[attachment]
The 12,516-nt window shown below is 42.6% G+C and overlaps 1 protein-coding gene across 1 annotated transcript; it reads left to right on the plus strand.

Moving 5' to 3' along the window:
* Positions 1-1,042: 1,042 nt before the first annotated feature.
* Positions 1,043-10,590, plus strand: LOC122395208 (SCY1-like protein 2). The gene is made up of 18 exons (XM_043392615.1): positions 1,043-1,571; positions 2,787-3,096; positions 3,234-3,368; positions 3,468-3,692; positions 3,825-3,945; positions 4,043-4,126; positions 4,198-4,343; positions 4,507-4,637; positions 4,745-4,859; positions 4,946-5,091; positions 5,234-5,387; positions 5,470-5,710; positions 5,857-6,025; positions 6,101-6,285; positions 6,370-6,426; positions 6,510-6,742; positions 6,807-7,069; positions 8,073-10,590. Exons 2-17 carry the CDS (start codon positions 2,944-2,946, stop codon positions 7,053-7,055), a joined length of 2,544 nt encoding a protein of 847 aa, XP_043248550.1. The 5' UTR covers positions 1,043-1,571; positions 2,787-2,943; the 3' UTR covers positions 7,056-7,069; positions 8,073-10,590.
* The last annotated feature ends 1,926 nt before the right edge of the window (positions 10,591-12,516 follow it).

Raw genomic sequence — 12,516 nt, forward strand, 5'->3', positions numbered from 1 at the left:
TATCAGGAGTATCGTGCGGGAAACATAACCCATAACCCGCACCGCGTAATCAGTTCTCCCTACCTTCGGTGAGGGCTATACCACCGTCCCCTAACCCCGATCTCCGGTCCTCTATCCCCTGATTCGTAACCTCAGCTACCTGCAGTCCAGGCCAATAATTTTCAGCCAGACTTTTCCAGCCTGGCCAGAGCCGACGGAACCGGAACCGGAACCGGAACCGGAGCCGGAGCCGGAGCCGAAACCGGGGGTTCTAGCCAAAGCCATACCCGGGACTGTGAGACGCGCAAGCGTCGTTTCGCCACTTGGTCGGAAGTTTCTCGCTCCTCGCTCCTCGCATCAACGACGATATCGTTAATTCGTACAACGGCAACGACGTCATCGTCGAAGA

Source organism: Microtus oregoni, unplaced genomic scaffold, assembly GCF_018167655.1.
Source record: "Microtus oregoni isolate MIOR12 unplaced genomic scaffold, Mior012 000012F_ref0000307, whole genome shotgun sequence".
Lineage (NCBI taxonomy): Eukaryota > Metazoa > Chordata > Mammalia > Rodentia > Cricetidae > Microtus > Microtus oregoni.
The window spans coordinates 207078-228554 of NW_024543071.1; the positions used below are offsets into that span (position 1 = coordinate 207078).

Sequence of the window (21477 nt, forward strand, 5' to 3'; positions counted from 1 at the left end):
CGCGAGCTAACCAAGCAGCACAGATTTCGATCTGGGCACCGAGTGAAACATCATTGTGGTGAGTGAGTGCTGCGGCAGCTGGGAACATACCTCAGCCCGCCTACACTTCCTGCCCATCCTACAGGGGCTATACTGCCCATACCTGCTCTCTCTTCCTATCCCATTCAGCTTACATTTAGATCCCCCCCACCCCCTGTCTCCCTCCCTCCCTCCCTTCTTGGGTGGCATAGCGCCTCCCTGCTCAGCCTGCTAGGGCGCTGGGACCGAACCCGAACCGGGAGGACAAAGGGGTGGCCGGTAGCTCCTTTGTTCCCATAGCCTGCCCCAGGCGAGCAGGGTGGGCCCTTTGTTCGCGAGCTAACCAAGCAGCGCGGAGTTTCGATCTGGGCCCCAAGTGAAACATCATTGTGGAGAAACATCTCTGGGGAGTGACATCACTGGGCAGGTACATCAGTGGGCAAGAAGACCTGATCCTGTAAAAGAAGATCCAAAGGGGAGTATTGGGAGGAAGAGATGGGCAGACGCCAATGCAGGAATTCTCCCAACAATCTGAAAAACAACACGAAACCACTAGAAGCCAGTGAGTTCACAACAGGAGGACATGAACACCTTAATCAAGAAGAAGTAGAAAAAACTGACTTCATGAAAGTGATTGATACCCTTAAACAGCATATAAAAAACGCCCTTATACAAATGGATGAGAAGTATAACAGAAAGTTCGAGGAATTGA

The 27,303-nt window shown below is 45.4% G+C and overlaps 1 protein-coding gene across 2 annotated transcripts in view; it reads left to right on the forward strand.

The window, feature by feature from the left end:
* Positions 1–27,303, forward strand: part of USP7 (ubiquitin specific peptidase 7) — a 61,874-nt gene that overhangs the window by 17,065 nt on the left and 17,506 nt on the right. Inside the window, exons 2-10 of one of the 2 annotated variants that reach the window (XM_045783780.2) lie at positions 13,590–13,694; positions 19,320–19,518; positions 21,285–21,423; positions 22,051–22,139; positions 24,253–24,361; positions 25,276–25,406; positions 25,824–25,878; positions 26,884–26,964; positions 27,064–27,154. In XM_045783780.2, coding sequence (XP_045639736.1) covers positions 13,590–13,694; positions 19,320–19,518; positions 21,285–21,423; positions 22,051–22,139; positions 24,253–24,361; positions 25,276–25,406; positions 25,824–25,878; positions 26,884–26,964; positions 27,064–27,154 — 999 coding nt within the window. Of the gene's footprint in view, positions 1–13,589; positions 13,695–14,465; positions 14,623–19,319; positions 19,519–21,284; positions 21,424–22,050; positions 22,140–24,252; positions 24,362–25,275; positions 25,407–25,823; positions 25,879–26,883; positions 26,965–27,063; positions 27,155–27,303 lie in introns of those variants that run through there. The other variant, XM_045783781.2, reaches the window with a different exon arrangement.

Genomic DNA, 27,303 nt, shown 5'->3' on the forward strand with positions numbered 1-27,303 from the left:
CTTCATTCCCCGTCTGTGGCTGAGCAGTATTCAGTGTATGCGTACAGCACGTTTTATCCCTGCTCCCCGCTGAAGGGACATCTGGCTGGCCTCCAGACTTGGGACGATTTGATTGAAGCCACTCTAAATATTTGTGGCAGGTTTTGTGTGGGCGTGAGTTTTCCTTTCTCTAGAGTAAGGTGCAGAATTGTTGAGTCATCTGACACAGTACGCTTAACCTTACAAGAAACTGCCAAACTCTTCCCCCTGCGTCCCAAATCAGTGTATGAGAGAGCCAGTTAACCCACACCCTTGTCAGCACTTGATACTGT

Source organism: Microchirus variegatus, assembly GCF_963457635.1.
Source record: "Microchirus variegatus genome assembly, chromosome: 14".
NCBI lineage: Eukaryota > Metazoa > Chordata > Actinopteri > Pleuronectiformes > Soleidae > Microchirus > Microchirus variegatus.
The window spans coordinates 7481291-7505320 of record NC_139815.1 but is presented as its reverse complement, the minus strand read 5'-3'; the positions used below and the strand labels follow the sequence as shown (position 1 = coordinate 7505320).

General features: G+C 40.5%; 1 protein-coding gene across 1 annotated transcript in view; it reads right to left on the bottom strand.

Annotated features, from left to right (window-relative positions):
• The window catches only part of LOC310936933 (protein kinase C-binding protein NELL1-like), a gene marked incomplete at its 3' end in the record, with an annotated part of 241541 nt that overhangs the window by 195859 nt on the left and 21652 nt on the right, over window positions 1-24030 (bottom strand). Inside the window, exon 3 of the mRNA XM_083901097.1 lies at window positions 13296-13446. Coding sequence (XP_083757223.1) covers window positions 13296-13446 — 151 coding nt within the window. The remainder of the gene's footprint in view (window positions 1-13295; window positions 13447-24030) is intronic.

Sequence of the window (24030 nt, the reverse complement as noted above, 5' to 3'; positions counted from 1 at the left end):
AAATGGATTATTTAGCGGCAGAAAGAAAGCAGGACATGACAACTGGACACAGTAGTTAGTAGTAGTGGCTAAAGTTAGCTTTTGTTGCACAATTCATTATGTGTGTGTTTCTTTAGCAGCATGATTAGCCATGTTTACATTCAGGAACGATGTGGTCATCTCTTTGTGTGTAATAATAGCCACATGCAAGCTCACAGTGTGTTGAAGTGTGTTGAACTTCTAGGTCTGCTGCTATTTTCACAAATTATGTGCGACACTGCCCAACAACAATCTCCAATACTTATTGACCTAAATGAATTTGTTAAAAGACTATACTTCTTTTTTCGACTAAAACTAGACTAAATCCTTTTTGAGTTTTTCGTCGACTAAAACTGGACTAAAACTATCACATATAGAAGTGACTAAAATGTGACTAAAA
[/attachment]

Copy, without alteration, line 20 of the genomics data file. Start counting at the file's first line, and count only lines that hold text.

Source record: "Microchirus variegatus genome assembly, chromosome: 14".